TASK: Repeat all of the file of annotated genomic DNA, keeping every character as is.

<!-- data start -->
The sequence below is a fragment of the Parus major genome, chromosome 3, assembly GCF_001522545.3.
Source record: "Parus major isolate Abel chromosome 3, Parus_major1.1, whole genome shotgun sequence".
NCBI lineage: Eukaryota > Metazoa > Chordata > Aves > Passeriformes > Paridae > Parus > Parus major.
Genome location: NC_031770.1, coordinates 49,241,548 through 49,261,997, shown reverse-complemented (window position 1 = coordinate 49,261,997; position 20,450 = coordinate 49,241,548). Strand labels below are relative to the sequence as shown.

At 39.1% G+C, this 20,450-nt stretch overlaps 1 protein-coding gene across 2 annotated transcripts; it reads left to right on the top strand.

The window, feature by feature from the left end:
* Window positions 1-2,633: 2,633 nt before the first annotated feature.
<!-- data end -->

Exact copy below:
The sequence below is a fragment of the Parus major genome, chromosome 3, assembly GCF_001522545.3.
Source record: "Parus major isolate Abel chromosome 3, Parus_major1.1, whole genome shotgun sequence".
NCBI lineage: Eukaryota > Metazoa > Chordata > Aves > Passeriformes > Paridae > Parus > Parus major.
Genome location: NC_031770.1, coordinates 49,241,548 through 49,261,997, shown reverse-complemented (window position 1 = coordinate 49,261,997; position 20,450 = coordinate 49,241,548). Strand labels below are relative to the sequence as shown.

At 39.1% G+C, this 20,450-nt stretch overlaps 1 protein-coding gene across 2 annotated transcripts; it reads left to right on the top strand.

The window, feature by feature from the left end:
* Window positions 1-2,633: 2,633 nt before the first annotated feature.